THE TIME MACHINE: AN INVENTION. New York: Henry Holt and Company, 1895. Small octavo, pp. [i-iv] v [vi] vii [viii]  2-216 [217-218: blank] [219-224: ads], inserted frontispiece (with tissue guard) with illustration by W. B. Russell, original decorated tan buckram, front and spine panels stamped in purple, t.e.g., other edges untrimmed. First edition, first printing with author's name incorrectly printed as "H. S. WELLS" on recto of title leaf. Signed by Wells and dated "New York Xmas 1935" on the half title page. Wells made seven trips to the United States, the first in 1906, the last in 1940. This copy was signed on the second of his two trips to the United States in 1935. He left England on November 7th and sailed to New York on the Washington. Wells then traveled to the West Coast where he stayed in Hollywood for five weeks with Charles Chaplin and Paulette Goddard. On Christmas day he began his journey back to New York via Dallas and Washington, D.C. The earliest draft of THE TIME MACHINE was serialized in THE SCIENCE SCHOOLS JOURNAL in 1888 as "The Chronic Argonauts." After two subsequent drafts (which are lost), Wells rewrote the story as a series of loosely connected articles for THE NATIONAL OBSERVER. Seven of these appeared between March and June 1894, but the series was discontinued when W. E. Henley gave up the editorship of the magazine. Henley took over the editorship of THE NEW REVIEW and arranged for a much revised version of the novel to be serialized there: it appeared in five installments from January to May 1895. At the end of May THE TIME MACHINE was published as a book by Henry Holt in New York and William Heinemann in London. The text of the Heinemann edition is largely, though not entirely, the same as that serialized in THE NEW REVIEW, while the text of Holt edition (which preceded the Heinemann edition) contains a number of significant variations from both THE NEW REVIEW and Heinemann versions. See Bergonzi, "The Publication of The Time Machine, 1894-1895," Clareson, ed., SF: The Other Side of Realism (1971), pp. 204-15. The author's first SF novel. "Many rank it as Wells's best book, certainly its qualities are striking and direct ... All time-travel stories since owe a debt to Wells, none has become so acclaimed." - Bleiler (ed), Science Fiction Writers, p. 26. "THE TIME MACHINE might be considered the first work of modern science-fiction, and it is still the classic statement of an important subgenre ... A remarkable work, and necessary reading." - Bleiler, Science-Fiction: The Early Years 2325. Anatomy of Wonder (1976) 2-161; (1981) 1-171; (1987) 1-103; (1995) 1-103; and (2004) II-1232. Clareson, Science Fiction in America, 1870s-1930s 800. Clarke, Tale of the Future (1978), p. 21. Lewis, Utopian Literature, p. 207. Locke, A Spectrum of Fantasy, p. 227. Negley, Utopian Literature: A Bibliography 1175. Sargent, British and American Utopian Literature, 1516-1985, p. 107. Survey of Science Fiction Literature V, pp. 2287-92. Suvin, Victorian Science Fiction in the UK, pp. 62-3. Bleiler (1978), p. 205. Reginald 15085. Currey, p. 524 (printing A). Hammond B1 (note). Cloth rubbed at edges, some dust soiling to cloth, purple stamping on spine panel a bit faded, front paste-down tanned, partial hairline crack along inner front hinge, still a very good copy. The only copy of the Holt first printing inscribed or signed by Wells known to us. (#130681).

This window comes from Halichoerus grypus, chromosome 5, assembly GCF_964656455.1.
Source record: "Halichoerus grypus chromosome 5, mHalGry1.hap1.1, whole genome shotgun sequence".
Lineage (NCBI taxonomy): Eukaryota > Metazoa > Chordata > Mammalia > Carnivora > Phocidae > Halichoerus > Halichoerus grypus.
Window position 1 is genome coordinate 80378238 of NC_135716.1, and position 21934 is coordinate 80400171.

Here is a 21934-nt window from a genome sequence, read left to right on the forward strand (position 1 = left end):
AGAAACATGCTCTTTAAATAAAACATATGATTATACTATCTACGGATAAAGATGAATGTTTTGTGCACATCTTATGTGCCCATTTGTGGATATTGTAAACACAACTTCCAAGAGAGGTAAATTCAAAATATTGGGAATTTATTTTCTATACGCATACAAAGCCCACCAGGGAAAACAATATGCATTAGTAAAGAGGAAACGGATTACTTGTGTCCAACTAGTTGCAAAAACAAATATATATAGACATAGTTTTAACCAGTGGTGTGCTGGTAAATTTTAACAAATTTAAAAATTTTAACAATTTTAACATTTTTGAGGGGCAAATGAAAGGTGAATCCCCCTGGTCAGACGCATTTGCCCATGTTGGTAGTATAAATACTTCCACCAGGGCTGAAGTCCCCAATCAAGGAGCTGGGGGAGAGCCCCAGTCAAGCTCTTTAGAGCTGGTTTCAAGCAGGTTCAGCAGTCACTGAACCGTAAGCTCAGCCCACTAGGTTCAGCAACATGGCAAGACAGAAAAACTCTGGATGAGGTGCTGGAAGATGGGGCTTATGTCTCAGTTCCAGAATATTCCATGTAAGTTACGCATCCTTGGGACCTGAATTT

No statement of printing.